Miss Malcolm was not to be deterred. She upbraided Margaret for her want of feeling; and, in short, took it so much to heart, that the poor girl, on Sandy’s return, was, out of self-defence, obliged to communicate to him the tidings she willingly would have hid. To be brief, they were married without Mr Malcolm’s consent. This was a blow the old man never got over; he died a few days after the ceremony. His only son had just returned from England, a lieutenant in the army ; alas! it was to lay in the grave the remains of a heart-broken father. Enraged at the cause of this melancholy blow, he vowed revenge against the innocent intruder into his domestic peace. The feelings of his unhappy sister he thought no sacrifice to win retaliation; the step she had already taken showed them, in his eye, to be blunted and incapable of injury. To have challenged one so much his inferior never entered into his mind ; he brooded over a purpose more dark and sanguinary, though less consistent with his honour. His design was to have the husband of his sister murdered, and he appears to have formed it without a moment’s hesitation. Professing regard for his new brother-in-law, he pretended to be reconciled to the unfortunate marriage, and even divided with him and his other sister the patrimony of the deceased. This show of friendship had the effect of producing a seeming intimacy between them. Many a time they went out for a few hours upon fishing excursions, without any discovery being made by Sandy Innes of the growing hostility harboured by young Malcolm. One evening, however—the latter having, by various excuses, delayed their return to shore till after sunset—as the boat was lying quietly at anchor, about a mile from harbour, the unsuspecting sailor leant over to recover an oar which Malcolm had purposely dropped, when he found himself suddenly precipitated into the sea. In attempting to regain the vessel, he was driven back, and violently struck with the boat-hook, which his villanous brother-in-law had seized, with the intent to put the finish to his murderous treachery. In this, however, he was disappointed. Sandy Innes, with strong presence of mind, caught hold of the instrument, managing, at the same time, to overset the boat, and thus involve Malcolm in the same fate with himself. Both had a hard struggle for life; but alas! without success. Next morning the bodies of the two young men were discovered lying upon the beach. They were carried into Jane’s habitation without her knowledge—the unfortunate girl having gone out to a different part of the shore in quest of the boat, which, she fancied, had, by the wish of her brother, harboured all night at Inchkeith. When she returned, the first object that met her eyes was the body of her own dear husband—a cold corpse, with the long black hair hanging down over his once noble brow, and the dark eyes wide open, as if fixed in death upon her and heaven. A few days afterwards the young men were buried, side by side,—for a fearful story was whispered of Malcolm’s guilt : how he was seen by the crew of a boat that had landed, without notice, upon a neighbouring rock, at the moment he attempted the atrocious deed. Their assistance, though instantly offered, was too late, for both had gone down ere they reached the spot.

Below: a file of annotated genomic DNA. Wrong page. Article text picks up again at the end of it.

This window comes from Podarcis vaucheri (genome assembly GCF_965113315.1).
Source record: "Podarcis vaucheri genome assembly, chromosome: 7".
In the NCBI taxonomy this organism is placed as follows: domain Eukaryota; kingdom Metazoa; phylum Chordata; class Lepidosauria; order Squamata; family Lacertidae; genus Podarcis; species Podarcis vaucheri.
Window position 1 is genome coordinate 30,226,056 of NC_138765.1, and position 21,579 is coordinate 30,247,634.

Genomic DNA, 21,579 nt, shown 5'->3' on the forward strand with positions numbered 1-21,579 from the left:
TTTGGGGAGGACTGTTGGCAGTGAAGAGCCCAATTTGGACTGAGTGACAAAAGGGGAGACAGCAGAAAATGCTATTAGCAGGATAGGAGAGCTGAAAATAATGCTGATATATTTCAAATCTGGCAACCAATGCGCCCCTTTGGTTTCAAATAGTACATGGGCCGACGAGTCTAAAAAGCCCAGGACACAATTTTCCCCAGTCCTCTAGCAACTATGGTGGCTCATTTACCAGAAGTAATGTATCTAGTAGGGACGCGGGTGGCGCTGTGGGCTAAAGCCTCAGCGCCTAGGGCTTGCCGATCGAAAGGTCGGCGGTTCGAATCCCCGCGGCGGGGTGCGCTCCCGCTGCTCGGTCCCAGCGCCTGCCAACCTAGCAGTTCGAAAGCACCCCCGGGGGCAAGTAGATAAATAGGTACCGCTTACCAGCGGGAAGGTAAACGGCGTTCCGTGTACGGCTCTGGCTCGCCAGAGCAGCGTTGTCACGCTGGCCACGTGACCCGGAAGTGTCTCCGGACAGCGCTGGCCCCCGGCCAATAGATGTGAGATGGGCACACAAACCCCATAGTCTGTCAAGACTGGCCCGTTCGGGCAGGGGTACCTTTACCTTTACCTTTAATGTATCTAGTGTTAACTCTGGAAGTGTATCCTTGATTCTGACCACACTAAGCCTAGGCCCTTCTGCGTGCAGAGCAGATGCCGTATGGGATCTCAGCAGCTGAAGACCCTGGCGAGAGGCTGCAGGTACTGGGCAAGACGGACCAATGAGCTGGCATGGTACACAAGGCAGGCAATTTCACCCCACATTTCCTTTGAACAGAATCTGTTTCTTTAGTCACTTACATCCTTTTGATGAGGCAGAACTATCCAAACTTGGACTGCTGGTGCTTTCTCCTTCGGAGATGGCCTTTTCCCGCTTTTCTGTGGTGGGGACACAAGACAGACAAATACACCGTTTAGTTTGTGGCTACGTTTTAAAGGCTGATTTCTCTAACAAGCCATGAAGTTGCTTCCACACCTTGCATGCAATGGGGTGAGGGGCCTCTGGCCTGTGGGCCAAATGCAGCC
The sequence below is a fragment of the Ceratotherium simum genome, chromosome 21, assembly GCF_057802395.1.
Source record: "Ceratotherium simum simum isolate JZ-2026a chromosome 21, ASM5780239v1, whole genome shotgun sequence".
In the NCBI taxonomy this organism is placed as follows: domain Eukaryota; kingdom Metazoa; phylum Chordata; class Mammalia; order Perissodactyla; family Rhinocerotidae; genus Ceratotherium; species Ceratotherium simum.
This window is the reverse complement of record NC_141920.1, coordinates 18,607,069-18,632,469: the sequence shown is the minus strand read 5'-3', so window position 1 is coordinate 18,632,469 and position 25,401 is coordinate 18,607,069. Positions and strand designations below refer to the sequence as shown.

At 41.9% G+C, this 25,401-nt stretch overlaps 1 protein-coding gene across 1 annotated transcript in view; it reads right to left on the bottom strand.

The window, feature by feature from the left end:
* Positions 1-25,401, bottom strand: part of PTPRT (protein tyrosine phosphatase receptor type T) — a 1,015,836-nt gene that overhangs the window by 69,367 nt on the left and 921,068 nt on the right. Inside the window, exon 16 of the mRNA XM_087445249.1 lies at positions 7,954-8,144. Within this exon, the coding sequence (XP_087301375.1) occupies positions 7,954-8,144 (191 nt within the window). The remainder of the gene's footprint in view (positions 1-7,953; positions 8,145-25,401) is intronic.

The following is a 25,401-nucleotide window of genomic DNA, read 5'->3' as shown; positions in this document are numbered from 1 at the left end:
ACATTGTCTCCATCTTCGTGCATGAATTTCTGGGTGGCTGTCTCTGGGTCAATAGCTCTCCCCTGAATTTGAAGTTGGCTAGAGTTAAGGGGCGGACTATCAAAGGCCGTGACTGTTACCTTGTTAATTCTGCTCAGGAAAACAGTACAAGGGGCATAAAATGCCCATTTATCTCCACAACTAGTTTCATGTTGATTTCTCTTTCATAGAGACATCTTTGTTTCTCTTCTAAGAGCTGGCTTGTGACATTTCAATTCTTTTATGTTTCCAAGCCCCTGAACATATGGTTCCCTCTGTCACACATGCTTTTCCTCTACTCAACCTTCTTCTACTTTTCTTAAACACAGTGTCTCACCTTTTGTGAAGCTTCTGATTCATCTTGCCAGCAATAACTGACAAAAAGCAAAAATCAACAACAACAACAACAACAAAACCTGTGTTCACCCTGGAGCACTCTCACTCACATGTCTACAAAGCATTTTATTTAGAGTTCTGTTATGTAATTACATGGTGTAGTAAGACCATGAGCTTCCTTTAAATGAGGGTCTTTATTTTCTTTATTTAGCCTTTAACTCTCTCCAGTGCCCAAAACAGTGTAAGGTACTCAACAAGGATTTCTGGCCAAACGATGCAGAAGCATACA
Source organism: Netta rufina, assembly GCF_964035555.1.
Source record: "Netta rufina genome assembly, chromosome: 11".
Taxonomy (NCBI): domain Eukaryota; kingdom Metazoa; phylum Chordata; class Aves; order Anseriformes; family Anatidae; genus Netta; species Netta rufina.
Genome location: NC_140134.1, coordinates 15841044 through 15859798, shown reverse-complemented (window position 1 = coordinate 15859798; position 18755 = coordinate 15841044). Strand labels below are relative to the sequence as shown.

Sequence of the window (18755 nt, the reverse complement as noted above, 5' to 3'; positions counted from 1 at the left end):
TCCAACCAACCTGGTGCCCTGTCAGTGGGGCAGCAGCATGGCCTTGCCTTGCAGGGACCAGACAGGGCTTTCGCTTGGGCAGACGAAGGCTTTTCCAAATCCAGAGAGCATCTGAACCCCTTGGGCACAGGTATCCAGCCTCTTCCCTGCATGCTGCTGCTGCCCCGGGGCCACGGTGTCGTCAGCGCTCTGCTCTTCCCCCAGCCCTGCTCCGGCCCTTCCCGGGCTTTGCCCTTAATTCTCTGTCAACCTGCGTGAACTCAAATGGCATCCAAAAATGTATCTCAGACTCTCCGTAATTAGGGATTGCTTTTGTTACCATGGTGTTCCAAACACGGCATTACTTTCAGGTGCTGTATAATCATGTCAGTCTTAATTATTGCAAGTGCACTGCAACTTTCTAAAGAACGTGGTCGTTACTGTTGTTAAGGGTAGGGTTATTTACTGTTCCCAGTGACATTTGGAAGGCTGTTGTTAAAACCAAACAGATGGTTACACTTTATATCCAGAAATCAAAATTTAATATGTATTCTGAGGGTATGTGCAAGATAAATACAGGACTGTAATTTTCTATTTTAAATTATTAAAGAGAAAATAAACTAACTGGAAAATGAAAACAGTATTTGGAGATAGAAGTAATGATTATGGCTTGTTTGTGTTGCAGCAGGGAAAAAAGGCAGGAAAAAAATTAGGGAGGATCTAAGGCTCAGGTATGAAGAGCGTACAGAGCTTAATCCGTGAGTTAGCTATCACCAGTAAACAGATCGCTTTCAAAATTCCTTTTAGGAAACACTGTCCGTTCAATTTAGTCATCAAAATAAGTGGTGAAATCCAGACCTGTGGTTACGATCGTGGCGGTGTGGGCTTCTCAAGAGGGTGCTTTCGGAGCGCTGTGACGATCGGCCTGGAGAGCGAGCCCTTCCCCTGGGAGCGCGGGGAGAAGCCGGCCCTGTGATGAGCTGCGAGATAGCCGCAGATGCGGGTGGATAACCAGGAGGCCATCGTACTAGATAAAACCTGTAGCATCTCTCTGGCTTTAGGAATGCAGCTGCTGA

After that sad catastrophe Jane was never herself. A fever carried away her intellects, and left her mind in ruins. Though possessed of a competency, it has never been used. The same weeds, though now reduced to rags, still cover her in her long and sorrowful widow-hood. The last time I saw her, I saw a fearful picture—a beautiful female altered to a revolting spectacle of squalidness and deformity. She was gathering the shell-fish from among the brown layers of tangle, beyond the farthest ebb of the tide. Now and then she broke the shells with her teeth, muttering,—"We shall find him here—we shall find him here;" and then she threw the shells round about her, with a sad sigh, as if her heart were longing to break, but felt chained up in a lone and weary prison. As I passed, I called to her—"Jane, this is a cold day, and you seem at cold work." " Ay! ay !” she replied, "and so are the worms ! But did ye see him? Bonny Sandy! If ye be gaun to the town, tell Meg Innes to come ; for he’s a wild laddie, and maybe she’ll ken whaur he’s hidden himsel!”

Poor creature, thought I, she will find rest in the grave!—Edinburgh Literary Journal.